Relativity and quantum theory gradually emerged to resolve these problems by creating a new understanding. The world of the new physics is the quasi-classical world that has replaced the basic ordinary world of Newtonian physics. But this does not means that Newtonian mechanics is incorrect. It is simply a special case. Under what we think of as ordinary conditions, the world works exactly as Newton’s equations describe. But as the scientists discovered, these no longer work correctly under extreme conditions, the very very small and the very very large. It turns out that the rules of Newtonian mechanics form a subset of the new, more complete, rules of the new physics, meaning at ordinary speeds and distances, quantum theory and relativity give the same results as Newtonian mechanics.
The same problem is going on today. As shown here, the concept of the world in the current paradigm is a special case; and the rules of the current paradigm are a subset of the new, more complete, rules. The new paradigm, suggested by QBism, seems utterly bizarre, but is exactly the kind of thing we should be expecting. Each time a scientific revolution comes along, it seems utterly outrageous, even ridiculous, from the perspective of the old paradigm. But it has to seem totally wrong because the world described by the new paradigm cannot exist in the reality of the current paradigm, by definition. A wider perspective is required. And just as the basic Newtonian rules of mechanics have been superseded in the emergence of the new physics, this set of rules in turn is just a special case, in the greater context of the rules of the new paradigm. As shown here, the new idea subsumes the current paradigm, meaning that the rules of the current paradigm are a subset of the new, more complete, rules.
The New Paradigm
As stated on the home page there is no new physics here. All that is required is a shift in perspective. The solutions presented here have been waiting in the wings for some time, but the concept of logical types is required to make them make sense. The QBism solution in quantum theory is essentially the same thing as the world of the ‘many-minds’ theories, originally mooted thirty years ago. In relativity, the vital moving frame of reference is essentially Weyl’s proposition regarding consciousness, put forward almost seventy years ago. But in each case the new paradigm was too different, too great a conceptual revolution. This is exactly the kind of situation Kuhn is describing. Without the lexicon of logical types these ideas seem they must be nonsense, for these things cannot be so in the physical world as we know it. But with this terminology, it is clear that the new paradigm simply subsumes the old. The new lexicon is the key.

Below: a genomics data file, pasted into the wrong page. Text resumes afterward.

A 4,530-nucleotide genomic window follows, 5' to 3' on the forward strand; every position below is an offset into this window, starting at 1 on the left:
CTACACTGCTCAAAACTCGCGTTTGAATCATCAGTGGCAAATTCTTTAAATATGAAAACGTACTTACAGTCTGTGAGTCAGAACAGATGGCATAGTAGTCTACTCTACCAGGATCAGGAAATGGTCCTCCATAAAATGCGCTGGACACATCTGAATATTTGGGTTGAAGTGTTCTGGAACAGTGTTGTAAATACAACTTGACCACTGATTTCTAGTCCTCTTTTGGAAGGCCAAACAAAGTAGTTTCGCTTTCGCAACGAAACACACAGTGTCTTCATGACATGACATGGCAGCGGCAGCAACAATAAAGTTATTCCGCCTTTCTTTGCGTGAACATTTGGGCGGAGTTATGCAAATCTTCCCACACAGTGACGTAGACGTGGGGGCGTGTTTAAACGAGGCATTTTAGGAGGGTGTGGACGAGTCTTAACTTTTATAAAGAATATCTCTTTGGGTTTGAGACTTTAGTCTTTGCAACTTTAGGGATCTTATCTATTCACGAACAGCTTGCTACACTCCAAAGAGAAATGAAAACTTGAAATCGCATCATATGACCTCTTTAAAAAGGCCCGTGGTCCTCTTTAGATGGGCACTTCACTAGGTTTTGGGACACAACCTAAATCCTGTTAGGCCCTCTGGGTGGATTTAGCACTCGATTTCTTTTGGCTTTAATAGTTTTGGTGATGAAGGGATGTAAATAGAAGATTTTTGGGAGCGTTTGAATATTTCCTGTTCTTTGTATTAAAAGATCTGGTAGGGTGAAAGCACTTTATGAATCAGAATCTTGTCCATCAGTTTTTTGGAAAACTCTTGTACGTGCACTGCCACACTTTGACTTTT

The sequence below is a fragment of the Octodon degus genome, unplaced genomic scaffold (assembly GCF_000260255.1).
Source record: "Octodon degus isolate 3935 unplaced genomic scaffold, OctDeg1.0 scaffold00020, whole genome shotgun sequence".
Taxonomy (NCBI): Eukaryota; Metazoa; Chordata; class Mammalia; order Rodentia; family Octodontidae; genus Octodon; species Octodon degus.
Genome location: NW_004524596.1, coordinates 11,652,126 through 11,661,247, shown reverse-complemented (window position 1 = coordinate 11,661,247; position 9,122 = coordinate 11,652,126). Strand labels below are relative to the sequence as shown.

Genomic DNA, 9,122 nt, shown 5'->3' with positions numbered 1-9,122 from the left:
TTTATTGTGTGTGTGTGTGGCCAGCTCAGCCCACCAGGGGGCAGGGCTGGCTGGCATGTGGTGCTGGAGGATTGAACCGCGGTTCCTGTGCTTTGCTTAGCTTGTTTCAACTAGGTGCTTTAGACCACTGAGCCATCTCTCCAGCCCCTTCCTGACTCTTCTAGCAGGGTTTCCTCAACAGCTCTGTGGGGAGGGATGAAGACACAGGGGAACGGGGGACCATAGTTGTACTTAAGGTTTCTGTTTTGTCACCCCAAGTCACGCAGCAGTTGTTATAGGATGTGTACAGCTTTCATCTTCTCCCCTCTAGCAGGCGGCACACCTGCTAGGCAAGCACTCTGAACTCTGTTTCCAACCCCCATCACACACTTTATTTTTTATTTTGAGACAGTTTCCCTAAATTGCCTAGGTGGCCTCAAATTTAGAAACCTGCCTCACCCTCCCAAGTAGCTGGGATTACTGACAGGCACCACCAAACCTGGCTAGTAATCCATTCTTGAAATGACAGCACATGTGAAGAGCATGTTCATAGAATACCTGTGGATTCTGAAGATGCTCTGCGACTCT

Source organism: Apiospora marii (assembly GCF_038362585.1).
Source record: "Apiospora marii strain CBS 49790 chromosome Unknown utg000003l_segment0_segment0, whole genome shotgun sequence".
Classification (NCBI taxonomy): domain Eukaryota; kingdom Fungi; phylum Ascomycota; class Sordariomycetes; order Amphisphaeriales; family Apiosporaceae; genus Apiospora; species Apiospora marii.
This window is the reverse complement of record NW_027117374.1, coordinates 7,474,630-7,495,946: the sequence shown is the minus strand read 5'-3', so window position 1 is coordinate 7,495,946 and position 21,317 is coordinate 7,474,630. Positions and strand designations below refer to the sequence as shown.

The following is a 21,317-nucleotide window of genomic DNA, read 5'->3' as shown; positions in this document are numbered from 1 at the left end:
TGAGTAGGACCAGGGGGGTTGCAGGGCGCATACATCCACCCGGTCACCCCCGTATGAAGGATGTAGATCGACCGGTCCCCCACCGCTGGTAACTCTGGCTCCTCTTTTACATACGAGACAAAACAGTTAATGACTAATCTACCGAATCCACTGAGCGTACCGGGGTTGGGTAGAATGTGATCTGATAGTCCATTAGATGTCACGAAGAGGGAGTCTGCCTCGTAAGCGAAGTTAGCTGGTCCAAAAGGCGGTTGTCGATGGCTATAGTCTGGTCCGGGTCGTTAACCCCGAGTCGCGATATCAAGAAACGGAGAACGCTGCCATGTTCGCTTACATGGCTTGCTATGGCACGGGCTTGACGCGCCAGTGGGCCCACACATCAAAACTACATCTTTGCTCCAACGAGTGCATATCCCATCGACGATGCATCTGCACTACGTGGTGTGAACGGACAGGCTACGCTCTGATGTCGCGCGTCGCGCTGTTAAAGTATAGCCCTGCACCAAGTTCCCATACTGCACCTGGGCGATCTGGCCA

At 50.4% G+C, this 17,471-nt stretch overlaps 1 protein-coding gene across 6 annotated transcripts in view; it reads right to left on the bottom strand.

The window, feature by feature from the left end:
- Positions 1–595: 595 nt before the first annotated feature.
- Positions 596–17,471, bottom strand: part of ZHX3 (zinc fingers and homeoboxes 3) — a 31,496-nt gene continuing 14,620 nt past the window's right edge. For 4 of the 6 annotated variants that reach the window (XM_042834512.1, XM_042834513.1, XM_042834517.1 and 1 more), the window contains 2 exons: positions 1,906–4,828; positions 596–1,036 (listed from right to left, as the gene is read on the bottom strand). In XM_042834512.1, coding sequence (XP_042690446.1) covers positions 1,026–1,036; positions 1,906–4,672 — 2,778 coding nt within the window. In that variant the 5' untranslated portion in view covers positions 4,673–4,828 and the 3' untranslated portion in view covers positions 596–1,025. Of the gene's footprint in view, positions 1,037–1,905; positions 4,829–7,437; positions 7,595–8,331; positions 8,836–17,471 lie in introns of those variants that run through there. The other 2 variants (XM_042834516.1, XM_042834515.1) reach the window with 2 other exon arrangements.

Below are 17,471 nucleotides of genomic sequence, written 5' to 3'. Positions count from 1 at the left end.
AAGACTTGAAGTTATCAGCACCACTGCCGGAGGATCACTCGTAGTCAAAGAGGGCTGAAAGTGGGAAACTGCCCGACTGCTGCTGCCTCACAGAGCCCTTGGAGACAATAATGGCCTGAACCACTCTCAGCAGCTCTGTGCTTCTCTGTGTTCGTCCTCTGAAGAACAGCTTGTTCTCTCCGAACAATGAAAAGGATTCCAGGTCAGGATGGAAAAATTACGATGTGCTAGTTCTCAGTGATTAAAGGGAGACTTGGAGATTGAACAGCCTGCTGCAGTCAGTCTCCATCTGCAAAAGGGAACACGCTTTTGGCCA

Remarkable implications follow. Taking the personal nature of the world defined by QBism as a given, quantum theory ascribes extraordinary capabilities to the individual. Resolution of the paradoxes of relativity brings even wilder changes to our view of life. A summary of the new scientific perspective is provided in Overview, with linked content giving further explanation.
This is all good news. The other region of the site addresses the implications for ourselves and our culture, beginning with World Superposition. The World Hologram begins the explanation of the expanded concept of the individual, and subsidiary pages describe the remarkable new identity each of us carries in the light of the new paradigm.
The new paradigm provides the basis for a reconstructed human culture, and this arrives just in time. This gives rise to precisely the transformation of perspective that the pioneering environmentalist Alexander King describes as essential for the survival of our race and the preservation of our spaceship Earth. This is described in Race Survival Intelligence. The whole making sense of the new physics hinges on the nature of the individual because this defines a frame of reference subtly different to what we have, quite naturally, assumed. This is the subject of the section of this site beginning with World Superposition. The World Hologram begins the explanation of the expanded concept of the individual, and subsidiary pages describe the remarkable new identity each of us carries in the light of the new paradigm.
External links are underlined, internal links to other pages on this site are plain.